The marathon State Central Committee meeting on Saturday was one that will be remembered for a long time to come. As they say, an elephant never forgets. But, there is a time and place for everything, including healthy intra-party debates about who we are, what our goals are (or should be), and how best to get there. With an election looming close on the horizon, this is the time for talking about the things everyone can agree were good about Saturday’s meeting.
Our debate, with a couple of not-especially-notable exceptions, was civil and professional. Though people on different sides of each of the issues hashed out on Saturday clearly held their stances passionately, they did so in a way that was respectful of each other’s views and that maintained a good, collegial tone. Dennis Free and Eric Herr in particular merit praise for the leadership they displayed in this regard.
We also saw a lot of good avenues to build common ground between those of different backgrounds and viewpoints. (More on this below). But first, below are the results of the roll call vote from the latest installment of the Virginia GOP’s perennial dividing line: convention or primary?
|1||RPV Chairman||John||Whitbeck||Vote not cast|
|4||First Vice Chairman||Michael||Thomas||X|
|5||Eastern Regional Vice Chairman||Kevin||Gentry||X|
|6||Eastern Regional Vice Chairwoman||Diana||Banister||X|
|7||Western Regional Vice Chairman||Wendell||Walker||X|
|8||Western Regional Vice Chairwoman||Nancy||Dye||X|
|11||Senate Caucus Rep||Siobhan||Dunnavant||X|
|12||Senate Caucus Rep||John||Cosgrove||X|
|13||House Caucus Rep||Jackson||Miller||X|
|14||House Caucus Rep||Jimmie||Massie||X|
|23||CRFV First Vice-Chairman||Nadia||Elgendy||X|
|24||CRFV Second Vice-Chairman||Jack||Koltisko||X|
|25||First District Chairman||Eric||Herr||X|
|26||First District Rep||Steve||Albertson||X|
|27||First District Rep||Carol||Dawson||X|
|28||First District Rep||Allen||Webb||X|
|29||First District Rep||Bob||Watson||X|
|30||First District Rep||Larry||Kile||X|
|31||Second District Chairman||Dennis||Free||X|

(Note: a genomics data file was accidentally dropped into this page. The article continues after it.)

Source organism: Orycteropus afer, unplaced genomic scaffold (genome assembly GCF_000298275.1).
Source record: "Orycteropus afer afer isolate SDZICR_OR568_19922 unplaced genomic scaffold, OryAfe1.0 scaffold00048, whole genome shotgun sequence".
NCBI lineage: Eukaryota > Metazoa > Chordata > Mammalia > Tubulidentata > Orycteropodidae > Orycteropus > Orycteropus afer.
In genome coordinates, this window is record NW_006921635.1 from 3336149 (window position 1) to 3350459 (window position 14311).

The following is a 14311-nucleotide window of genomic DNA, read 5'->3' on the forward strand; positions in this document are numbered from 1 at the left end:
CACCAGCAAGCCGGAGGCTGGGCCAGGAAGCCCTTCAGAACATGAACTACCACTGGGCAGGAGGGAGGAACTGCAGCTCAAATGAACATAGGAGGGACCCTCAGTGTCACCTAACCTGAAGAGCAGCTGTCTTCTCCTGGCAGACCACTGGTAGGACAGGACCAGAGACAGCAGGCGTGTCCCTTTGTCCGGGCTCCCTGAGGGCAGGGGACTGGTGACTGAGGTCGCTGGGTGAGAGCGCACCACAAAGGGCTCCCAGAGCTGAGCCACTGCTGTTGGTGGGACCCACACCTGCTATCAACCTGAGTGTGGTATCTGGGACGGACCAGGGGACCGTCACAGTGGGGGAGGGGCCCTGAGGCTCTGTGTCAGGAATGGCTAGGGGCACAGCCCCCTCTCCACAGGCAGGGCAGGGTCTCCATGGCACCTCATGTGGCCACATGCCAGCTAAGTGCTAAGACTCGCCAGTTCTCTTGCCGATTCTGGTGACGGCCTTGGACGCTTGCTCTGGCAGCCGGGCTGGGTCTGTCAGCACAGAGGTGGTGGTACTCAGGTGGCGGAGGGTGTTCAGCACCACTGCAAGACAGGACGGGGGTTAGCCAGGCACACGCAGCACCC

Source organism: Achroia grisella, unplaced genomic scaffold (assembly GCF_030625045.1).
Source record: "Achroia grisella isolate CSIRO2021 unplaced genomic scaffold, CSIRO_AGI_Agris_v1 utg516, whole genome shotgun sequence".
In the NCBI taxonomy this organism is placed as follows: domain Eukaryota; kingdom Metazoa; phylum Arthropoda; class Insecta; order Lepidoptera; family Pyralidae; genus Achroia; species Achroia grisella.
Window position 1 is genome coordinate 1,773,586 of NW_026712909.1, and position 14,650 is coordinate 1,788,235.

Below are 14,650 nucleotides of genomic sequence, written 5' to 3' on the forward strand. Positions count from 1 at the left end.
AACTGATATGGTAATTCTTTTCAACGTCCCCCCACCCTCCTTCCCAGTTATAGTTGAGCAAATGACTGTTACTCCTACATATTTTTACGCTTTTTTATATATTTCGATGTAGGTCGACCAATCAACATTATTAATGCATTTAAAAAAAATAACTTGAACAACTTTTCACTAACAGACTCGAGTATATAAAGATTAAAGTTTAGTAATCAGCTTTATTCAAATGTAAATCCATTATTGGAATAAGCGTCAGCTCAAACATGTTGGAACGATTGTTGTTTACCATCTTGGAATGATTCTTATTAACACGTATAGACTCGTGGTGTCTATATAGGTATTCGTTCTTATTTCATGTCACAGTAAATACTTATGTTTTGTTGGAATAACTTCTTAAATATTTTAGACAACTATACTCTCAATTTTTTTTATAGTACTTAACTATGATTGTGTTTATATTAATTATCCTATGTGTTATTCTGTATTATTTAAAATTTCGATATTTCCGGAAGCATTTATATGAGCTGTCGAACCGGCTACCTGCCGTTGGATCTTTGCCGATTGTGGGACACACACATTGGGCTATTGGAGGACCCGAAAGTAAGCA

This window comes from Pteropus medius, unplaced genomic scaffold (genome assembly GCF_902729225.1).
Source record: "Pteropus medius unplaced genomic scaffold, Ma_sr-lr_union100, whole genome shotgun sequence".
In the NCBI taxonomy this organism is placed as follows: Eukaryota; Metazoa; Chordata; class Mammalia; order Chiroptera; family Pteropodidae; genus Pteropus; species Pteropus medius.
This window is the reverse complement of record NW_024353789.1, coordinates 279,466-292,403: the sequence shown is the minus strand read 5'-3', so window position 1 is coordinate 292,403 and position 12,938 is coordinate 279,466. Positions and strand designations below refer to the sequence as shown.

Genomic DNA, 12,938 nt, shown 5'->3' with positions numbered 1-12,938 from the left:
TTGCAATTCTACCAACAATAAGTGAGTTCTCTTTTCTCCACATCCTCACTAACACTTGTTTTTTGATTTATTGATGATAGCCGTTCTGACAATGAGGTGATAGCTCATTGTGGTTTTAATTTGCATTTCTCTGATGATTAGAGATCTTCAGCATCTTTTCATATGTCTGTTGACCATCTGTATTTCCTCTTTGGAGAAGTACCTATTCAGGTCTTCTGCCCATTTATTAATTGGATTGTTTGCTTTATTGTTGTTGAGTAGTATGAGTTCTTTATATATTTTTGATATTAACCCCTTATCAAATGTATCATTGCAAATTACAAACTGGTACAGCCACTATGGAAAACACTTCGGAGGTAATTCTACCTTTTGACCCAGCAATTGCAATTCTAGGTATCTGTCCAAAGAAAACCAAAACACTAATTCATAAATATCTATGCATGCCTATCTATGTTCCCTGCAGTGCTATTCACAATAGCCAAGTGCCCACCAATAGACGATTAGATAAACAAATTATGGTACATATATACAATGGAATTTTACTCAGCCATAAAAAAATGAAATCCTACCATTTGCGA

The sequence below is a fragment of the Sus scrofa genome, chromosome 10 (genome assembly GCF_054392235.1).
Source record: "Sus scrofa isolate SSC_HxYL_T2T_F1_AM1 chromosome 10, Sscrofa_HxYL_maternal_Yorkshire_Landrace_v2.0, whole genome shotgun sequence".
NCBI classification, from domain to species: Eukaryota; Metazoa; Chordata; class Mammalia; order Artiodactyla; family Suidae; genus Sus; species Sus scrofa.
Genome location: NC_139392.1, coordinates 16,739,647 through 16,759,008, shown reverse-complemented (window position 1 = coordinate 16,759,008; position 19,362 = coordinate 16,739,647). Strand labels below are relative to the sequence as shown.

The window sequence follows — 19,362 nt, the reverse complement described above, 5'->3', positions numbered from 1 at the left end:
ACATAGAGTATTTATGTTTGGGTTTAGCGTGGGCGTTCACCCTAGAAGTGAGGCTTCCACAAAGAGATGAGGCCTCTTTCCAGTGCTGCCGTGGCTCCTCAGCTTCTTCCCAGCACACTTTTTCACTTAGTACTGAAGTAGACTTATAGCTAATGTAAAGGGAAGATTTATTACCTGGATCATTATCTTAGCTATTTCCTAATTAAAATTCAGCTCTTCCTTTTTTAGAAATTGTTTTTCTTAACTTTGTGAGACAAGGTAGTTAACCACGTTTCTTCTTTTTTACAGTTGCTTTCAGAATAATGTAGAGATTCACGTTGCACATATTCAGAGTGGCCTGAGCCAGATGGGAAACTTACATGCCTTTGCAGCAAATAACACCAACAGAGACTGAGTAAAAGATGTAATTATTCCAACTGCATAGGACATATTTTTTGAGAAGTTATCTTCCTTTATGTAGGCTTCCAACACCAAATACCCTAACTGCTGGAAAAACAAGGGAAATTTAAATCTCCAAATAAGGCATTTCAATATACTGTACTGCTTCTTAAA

|32||Second District Rep||Stephen||Corazza||Absent|
|33||Second District Rep||Carolyn||Weems||X|
|34||Second District Rep||Jeff||Ryer||X|
|35||Second District Rep||Ashley||McLeod||X|
|36||Third District Chairman||Jennifer||Lee||X|
|37||Third District Rep||Steve||Trent||X|
|38||Third District Rep||Carol||De Triquet||X|
|39||Third District Rep||Bill||Coburn||X|
|40||Fourth District Chairman||Jack||Wilson||X|
|41||Fourth District Rep||Barbara||Tabb||X|
|42||Fourth District Rep||Janet||Riddick||X|
|43||Fourth District Rep||Kishore||Thota||X|
|44||Fourth District Rep||Pete||Burkhimer||X|
|45||Fourth District Rep||Carey||Allen||X|
|46||Fifth District Chairman||Lynn||Tucker||X|
|47||Fifth District Rep||Travis||Witt||X|
|48||Fifth District Rep||Clara||Wheeler||X|
|49||Fifth District Rep||Ed||Yencho||X|
|50||Fifth District Rep||Renee||Maxey||X|
|51||Fifth District Rep||JoAnne||Holden||X|
|52||Sixth District Chairman||Scott||Sayre||X|
|53||Sixth District Rep||Anne||Fitzgerald||X|
|54||Sixth District Rep||Gene||Rose||X|
|55||Sixth District Rep||Steve||Troxel||X|
|56||Sixth District Rep||Joseph||Sonsmith||X|
|57||Sixth District Rep||Nate||Boyer||X|
|58||Seventh District Chairman||Ben||Slone||X|
|59||Seventh District Rep||Mark||Hile||X|
|60||Seventh District Rep||Dewey||McDonnell||X|
|61||Seventh District Rep||Susan||Lascolette||X|
|62||Seventh District Rep||Ron||Hedlund||X|
|63||Seventh District Rep||Nancy||Smith||X|
|64||Eighth District Chairman||Mark||Kelly||X|
|65||Eighth District Rep||Brian||Rabbit||X|
|66||Eighth District Rep||Sandy||Bourne||X|
|67||Eighth District Rep||David||Foster||X|
|68||Ninth District Rep||Marcy||Hernick||X|
|69||Ninth District Chairman||Adam||Tolbert||X|
|70||Ninth District Rep||Kevin||Corbett||X|
|71||Ninth District Rep||Corey||Scott||X|
|72||Ninth District Rep||Michelle||Jenkins||X|
|73||Ninth District Rep||Susan||Edwards||X|
|74||Tenth District Chairman||Jo||Thoburn||X|
|75||Tenth District Rep||Heidi||Stirrup||X|
|76||Tenth District Rep||Julie||Williams||X|
|77||Tenth District Rep||Puneet||Ahluwalia||X|
|78||Tenth District Rep||Eve||Gleason||X|
|79||Tenth District Rep||Mark||Sell||X|
|80||Eleventh District Chairman||Paul||Prados||X|
|81||Eleventh District Rep||Ryan||Rauner||X|
|82||Eleventh District Rep||Kyle||McDaniel||X|
|83||Eleventh District Rep||Freddy||Burgos||X|
What do the results mean?